Editor's Note: Do you have a question about your finances? Crosswalk.com welcomes financial columnist, Deborah Nayrocker. Deborah will be answering selected readers' questions in her monthly column. To submit your question, email us at: moneyquestions@crosswalk.com 

 

Dear Deborah,

When should my husband and I start teaching our children about money? We want them to learn the value of money and to have good money management skills. -- Tammy

Believe it or not, you and others are already teaching your children about money.  Their meaning of money starts before they begin handling it. From their early experiences, children slowly build their attitudes and knowledge about money. Children's influences - family members, friends, neighbors, television - all factor in to what they learn about money. But the most powerful influence is the family.

A marketing professor at Texas A&M, Dr. J. McNeal, studied how children under the age of twelve learn to use money. His research showed that how well children spend their money has little to do with the amount of allowance they receive. It has more to do with their parents' behaviors. "There is a very clear relationship," McNeal said. "If the parents are wise consumers, the children become wise consumers."

Children can learn about managing money at different ages. Their early years provide the foundation for learning. Before children enter school, their concepts of numbers and time are limited. Yet they are curious about the process of buying and selling. Some activities they like are: setting up a play store at home with play money and empty food containers, helping to make purchasing choices at the grocery store, and saving coins in a piggy bank.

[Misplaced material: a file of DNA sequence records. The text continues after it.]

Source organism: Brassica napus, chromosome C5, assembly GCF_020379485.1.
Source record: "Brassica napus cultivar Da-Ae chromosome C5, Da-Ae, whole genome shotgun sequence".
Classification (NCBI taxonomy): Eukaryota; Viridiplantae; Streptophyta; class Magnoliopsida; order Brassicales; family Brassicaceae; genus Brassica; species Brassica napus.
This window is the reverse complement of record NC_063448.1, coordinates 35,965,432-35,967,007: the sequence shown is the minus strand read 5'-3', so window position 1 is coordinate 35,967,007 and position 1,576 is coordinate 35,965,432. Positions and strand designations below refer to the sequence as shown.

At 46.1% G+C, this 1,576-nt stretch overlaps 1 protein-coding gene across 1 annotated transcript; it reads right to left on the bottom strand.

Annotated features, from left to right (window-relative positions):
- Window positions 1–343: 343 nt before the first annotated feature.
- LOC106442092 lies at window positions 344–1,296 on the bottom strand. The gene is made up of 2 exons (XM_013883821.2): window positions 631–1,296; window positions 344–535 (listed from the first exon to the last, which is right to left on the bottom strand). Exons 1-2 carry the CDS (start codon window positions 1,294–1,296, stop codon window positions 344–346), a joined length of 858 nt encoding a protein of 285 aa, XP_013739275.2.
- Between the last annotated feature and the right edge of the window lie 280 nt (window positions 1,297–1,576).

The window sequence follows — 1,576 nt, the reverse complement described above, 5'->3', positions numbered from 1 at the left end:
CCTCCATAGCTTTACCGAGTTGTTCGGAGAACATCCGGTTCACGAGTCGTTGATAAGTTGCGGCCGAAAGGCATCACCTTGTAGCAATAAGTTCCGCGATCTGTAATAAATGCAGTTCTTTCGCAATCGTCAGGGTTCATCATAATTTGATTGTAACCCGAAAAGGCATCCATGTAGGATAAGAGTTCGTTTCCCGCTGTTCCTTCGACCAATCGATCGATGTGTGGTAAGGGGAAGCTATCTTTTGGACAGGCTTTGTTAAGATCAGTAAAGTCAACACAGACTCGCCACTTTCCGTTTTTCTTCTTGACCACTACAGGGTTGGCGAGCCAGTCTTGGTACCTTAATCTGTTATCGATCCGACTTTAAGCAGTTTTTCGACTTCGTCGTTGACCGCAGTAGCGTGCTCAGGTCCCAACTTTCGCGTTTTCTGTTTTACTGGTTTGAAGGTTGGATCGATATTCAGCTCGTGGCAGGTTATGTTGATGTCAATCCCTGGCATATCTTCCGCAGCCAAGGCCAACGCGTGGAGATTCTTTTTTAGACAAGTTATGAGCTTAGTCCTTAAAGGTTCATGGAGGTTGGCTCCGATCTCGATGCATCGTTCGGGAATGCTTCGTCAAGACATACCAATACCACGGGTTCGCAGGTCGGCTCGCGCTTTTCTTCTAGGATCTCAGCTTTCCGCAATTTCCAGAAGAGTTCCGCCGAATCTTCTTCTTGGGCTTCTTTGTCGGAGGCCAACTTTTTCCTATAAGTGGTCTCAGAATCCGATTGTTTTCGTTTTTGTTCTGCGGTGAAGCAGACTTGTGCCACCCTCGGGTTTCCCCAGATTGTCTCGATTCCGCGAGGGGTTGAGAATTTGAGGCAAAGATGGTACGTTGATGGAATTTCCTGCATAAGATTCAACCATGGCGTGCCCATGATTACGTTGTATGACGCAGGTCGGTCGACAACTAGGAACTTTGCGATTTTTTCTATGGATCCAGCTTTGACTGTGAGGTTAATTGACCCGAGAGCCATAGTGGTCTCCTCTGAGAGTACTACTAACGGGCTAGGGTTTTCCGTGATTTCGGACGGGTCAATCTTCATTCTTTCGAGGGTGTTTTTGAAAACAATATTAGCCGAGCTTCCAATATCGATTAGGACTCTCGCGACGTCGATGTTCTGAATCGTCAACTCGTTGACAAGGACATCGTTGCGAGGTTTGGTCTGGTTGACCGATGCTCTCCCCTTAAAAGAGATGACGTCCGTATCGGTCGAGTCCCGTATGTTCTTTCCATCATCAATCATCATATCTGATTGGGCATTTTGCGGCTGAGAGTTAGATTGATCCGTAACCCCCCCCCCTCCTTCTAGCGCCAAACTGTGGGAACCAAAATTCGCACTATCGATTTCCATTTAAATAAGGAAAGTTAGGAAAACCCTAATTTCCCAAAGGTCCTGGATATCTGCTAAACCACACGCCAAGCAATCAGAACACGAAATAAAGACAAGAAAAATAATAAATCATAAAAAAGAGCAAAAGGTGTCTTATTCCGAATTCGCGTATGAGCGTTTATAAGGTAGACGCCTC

School-age children can: buy grocery items for the family such as milk and bread, open a savings account, and receive a regular allowance. An allowance is an important way kids can learn basic money management skills. It helps them learn to budget and make good spending decisions. Be consistent with the allowance. Children can also do small jobs for family and friends to earn extra money.

The allowance amount varies by children's ages. The timetable for receiving allowance expands as children get older. For small children, once or twice a week works best. Older school-age children can receive their allowance once a week; teens can receive it twice-monthly. If your children overspend, don't hand over more money. Parents who consistently give their children money are doing them a disservice. Kids who squander their allowance can learn from their small mistakes.

Teenagers are capable of longer term planning, such as saving for a future trip. They should become informed on the effective use of banking services, investments, and insurance. Although earning money will become more important to teens, it should not interfere with their schoolwork and education.

October 14, 2010

Copyright 2010 Deborah Nayrocker. All rights reserved. Permission to reprint required.  

Deborah Nayrocker writes on personal money management topics, showing others how to take control of their financial future. An award-winning writer, she is a guest contributor with www.CBN.com and a finance columnist with www.Crosswalk.com.  Deborah is the author of The Art of Debt-Free Living and the Bible study Living a Balanced Financial Life. Her Web site is www.artofdebt-freeliving.com.